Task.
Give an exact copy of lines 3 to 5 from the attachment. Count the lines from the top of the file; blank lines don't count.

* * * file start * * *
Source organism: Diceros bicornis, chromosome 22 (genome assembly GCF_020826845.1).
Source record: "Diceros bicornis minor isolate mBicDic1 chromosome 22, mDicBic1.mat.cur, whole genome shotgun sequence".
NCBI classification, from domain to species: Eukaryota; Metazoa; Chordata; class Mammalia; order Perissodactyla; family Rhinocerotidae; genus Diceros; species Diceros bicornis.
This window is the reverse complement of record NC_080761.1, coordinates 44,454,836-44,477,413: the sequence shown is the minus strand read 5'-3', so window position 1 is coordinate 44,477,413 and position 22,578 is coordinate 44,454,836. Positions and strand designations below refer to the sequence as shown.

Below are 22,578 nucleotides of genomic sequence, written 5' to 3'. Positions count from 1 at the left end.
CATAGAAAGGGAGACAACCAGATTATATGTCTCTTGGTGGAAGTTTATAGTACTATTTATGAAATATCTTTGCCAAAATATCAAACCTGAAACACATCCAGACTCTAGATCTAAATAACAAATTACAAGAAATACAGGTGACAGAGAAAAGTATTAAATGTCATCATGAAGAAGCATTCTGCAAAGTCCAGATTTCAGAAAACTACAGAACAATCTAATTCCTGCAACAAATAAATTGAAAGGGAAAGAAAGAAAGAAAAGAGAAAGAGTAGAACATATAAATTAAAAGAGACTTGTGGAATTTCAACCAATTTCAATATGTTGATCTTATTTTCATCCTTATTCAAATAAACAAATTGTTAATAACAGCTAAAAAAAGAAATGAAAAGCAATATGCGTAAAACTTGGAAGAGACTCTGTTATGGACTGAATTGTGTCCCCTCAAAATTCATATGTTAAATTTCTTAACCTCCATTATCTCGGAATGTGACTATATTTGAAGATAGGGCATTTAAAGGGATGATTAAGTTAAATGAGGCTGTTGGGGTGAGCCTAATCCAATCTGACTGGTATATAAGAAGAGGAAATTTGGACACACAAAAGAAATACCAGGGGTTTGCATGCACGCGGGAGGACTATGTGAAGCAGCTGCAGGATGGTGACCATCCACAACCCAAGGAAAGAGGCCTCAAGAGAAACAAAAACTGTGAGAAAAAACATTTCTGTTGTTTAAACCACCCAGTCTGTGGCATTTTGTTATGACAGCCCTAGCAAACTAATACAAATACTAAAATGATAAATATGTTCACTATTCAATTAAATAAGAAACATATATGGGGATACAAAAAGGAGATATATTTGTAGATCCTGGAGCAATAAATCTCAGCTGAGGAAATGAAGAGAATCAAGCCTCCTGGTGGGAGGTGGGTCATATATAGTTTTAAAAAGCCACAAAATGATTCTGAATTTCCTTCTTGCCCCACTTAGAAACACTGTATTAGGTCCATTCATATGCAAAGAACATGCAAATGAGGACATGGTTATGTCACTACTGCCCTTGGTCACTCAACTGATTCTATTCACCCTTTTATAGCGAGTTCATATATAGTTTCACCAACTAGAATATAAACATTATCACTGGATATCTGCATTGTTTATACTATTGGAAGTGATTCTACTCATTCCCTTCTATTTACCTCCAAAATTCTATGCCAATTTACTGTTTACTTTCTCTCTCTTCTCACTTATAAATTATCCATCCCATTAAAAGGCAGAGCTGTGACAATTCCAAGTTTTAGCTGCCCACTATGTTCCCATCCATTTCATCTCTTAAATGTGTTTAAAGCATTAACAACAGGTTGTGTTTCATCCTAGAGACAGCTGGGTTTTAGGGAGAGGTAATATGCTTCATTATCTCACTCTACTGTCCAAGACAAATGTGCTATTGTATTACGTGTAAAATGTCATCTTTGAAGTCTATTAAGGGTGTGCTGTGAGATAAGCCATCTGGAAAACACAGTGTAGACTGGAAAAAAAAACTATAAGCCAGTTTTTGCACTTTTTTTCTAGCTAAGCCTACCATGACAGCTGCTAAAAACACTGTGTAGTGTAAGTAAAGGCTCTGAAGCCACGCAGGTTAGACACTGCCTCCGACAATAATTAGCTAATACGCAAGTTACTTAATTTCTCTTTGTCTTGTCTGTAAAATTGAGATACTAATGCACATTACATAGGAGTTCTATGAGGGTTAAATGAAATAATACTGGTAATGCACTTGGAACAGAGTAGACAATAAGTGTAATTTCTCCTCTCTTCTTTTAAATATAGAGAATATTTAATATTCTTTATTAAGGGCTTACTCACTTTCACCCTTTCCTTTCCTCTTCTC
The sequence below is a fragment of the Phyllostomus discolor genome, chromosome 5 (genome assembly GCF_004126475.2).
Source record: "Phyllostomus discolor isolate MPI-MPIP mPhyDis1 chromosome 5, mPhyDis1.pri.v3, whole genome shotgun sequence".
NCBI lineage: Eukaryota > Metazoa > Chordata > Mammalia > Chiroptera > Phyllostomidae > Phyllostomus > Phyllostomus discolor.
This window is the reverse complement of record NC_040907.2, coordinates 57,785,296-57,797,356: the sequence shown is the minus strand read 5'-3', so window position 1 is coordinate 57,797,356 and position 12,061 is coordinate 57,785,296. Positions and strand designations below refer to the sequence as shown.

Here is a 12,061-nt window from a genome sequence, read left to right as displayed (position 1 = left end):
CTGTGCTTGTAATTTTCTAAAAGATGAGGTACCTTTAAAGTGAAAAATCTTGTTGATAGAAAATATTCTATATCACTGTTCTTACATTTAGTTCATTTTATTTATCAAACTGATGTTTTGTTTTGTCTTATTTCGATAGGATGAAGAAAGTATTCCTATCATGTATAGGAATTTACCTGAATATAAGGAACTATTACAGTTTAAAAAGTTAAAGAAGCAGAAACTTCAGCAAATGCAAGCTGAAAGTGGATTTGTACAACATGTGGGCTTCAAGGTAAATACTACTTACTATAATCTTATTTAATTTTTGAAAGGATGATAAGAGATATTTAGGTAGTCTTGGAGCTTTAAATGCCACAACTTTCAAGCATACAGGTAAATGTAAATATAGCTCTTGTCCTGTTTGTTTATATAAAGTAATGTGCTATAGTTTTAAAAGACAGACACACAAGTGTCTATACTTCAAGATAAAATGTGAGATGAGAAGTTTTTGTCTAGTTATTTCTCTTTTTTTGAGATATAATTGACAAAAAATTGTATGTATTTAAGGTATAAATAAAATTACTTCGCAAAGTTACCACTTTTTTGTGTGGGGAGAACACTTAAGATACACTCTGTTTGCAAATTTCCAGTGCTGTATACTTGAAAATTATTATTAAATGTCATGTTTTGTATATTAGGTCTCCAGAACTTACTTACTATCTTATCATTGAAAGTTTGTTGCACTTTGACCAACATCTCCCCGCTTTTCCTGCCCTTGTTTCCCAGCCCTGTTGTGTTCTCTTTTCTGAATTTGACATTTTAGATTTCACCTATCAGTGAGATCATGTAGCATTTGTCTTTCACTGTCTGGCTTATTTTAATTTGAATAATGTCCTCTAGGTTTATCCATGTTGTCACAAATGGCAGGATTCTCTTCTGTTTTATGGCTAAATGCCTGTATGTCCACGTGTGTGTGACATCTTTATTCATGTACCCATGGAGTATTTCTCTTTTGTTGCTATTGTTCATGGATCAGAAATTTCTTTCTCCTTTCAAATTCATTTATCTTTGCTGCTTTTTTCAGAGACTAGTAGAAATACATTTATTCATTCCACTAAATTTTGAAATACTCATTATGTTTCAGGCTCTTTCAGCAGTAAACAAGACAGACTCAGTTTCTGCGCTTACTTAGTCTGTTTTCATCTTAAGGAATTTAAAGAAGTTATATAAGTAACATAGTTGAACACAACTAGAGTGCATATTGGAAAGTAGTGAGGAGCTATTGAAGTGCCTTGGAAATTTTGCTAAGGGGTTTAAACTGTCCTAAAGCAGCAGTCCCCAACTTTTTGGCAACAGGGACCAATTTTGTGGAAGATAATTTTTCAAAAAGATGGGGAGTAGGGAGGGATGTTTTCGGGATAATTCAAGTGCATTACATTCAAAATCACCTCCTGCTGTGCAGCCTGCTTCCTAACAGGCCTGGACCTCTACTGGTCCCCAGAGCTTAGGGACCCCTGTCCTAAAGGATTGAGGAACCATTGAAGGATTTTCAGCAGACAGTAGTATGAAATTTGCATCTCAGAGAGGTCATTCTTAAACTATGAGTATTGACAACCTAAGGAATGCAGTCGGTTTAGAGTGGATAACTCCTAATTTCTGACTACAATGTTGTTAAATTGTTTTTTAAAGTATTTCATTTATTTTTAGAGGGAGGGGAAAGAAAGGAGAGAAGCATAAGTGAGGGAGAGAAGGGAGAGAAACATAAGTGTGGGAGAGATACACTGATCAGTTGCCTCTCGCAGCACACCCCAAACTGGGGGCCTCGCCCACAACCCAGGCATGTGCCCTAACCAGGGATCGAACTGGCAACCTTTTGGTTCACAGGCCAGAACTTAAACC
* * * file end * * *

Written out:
NCBI classification, from domain to species: Eukaryota; Metazoa; Chordata; class Mammalia; order Perissodactyla; family Rhinocerotidae; genus Diceros; species Diceros bicornis.
This window is the reverse complement of record NC_080761.1, coordinates 44,454,836-44,477,413: the sequence shown is the minus strand read 5'-3', so window position 1 is coordinate 44,477,413 and position 22,578 is coordinate 44,454,836. Positions and strand designations below refer to the sequence as shown.

Below are 22,578 nucleotides of genomic sequence, written 5' to 3'. Positions count from 1 at the left end.